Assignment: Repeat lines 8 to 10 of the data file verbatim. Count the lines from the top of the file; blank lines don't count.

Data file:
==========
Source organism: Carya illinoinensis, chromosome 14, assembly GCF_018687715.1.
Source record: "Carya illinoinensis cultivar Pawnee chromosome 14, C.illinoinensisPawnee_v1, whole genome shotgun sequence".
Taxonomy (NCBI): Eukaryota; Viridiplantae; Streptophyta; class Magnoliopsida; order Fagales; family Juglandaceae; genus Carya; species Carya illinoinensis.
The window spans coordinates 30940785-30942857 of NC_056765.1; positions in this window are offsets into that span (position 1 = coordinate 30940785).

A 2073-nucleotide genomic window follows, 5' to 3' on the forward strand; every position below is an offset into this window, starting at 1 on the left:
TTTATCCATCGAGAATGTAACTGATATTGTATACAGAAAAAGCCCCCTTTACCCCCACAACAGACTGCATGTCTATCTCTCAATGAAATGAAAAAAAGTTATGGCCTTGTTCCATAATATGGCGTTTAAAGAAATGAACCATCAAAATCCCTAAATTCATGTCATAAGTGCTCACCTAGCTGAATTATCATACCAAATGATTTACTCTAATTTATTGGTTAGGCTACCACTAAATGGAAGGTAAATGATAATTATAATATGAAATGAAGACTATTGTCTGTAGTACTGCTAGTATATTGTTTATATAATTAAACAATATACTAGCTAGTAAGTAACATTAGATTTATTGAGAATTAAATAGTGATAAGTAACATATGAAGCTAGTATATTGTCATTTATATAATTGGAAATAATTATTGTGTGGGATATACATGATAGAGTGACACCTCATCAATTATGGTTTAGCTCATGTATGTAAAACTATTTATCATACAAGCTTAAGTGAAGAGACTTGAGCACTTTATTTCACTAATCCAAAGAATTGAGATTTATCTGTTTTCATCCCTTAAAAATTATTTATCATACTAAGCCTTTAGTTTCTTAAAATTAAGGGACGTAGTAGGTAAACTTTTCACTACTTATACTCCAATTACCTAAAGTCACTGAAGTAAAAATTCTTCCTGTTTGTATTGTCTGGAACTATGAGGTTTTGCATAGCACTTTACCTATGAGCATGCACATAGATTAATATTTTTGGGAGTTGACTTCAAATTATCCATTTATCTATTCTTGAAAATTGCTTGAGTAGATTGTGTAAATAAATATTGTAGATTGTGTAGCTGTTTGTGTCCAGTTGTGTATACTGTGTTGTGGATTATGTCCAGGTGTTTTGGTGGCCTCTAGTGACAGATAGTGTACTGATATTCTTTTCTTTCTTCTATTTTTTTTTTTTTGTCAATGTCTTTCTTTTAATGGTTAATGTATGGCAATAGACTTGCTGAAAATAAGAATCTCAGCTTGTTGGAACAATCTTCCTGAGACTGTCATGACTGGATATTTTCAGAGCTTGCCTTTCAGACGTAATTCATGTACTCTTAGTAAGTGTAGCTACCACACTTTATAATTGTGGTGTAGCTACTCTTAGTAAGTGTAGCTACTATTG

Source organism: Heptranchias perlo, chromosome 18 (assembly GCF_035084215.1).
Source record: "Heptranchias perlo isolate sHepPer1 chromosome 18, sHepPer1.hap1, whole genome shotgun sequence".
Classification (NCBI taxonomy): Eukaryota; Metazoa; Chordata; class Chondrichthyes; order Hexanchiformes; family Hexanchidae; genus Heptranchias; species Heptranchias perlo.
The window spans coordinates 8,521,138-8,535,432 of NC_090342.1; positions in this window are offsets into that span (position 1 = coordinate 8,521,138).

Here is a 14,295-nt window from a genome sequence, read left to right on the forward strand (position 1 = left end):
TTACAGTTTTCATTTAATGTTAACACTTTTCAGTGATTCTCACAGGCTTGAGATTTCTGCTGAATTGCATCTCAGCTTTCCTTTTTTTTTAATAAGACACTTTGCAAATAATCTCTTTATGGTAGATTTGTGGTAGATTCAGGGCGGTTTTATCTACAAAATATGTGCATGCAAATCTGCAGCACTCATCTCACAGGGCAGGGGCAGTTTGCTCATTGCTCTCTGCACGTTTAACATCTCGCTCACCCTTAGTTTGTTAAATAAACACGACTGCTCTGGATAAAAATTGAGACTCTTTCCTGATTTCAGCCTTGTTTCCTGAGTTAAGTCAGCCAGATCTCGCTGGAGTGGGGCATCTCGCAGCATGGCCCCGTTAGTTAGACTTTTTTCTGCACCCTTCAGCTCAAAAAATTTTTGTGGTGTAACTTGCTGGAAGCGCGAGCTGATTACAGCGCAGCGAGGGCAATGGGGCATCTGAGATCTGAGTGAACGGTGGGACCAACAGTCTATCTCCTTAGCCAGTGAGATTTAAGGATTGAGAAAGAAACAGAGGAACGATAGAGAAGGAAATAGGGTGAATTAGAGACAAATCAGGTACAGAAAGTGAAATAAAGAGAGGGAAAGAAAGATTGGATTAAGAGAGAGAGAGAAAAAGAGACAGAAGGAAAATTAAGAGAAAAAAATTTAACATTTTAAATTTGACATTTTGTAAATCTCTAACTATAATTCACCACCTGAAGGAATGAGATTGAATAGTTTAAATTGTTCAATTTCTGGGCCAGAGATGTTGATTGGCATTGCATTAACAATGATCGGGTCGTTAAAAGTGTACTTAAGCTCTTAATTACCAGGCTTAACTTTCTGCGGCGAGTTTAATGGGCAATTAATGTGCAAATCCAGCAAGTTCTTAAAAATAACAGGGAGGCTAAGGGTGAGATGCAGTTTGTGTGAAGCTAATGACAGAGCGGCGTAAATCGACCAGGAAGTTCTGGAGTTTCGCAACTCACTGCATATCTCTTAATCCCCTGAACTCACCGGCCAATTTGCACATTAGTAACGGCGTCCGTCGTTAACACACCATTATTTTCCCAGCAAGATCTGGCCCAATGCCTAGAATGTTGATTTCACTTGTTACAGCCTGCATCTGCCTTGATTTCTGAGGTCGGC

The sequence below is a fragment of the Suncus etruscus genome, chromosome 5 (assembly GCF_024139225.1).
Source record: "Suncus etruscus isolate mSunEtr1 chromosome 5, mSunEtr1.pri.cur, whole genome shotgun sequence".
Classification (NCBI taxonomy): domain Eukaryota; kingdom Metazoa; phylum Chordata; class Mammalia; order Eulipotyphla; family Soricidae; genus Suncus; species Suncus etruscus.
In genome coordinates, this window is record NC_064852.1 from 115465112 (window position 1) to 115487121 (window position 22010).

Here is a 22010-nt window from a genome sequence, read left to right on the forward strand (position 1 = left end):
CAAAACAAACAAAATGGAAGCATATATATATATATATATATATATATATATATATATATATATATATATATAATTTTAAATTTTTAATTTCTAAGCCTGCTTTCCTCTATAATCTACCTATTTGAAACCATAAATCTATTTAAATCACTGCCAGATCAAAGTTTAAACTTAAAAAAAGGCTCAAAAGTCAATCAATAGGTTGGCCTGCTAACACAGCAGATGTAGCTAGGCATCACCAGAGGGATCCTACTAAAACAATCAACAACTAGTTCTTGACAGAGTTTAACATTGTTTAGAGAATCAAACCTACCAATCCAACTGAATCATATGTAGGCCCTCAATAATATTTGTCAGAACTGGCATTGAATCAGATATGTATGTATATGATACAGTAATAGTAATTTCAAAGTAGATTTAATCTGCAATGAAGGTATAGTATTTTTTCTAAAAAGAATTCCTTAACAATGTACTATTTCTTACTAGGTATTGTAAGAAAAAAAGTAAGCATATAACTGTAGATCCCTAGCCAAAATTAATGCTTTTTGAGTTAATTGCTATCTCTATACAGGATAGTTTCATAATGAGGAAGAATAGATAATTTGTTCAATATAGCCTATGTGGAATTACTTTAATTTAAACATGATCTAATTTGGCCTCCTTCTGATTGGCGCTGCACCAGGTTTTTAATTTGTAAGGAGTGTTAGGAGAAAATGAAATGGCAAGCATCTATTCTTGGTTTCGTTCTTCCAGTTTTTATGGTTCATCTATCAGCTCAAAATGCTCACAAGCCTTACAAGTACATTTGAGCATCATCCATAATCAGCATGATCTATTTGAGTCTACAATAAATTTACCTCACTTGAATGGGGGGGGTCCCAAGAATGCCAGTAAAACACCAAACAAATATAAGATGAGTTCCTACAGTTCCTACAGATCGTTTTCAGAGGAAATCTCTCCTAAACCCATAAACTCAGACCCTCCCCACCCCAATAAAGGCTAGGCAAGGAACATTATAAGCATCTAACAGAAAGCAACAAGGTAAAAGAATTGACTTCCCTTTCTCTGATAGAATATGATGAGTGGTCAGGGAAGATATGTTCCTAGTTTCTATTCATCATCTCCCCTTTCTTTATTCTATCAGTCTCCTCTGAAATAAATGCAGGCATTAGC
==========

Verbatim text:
Source record: "Heptranchias perlo isolate sHepPer1 chromosome 18, sHepPer1.hap1, whole genome shotgun sequence".
Classification (NCBI taxonomy): Eukaryota; Metazoa; Chordata; class Chondrichthyes; order Hexanchiformes; family Hexanchidae; genus Heptranchias; species Heptranchias perlo.
The window spans coordinates 8,521,138-8,535,432 of NC_090342.1; positions in this window are offsets into that span (position 1 = coordinate 8,521,138).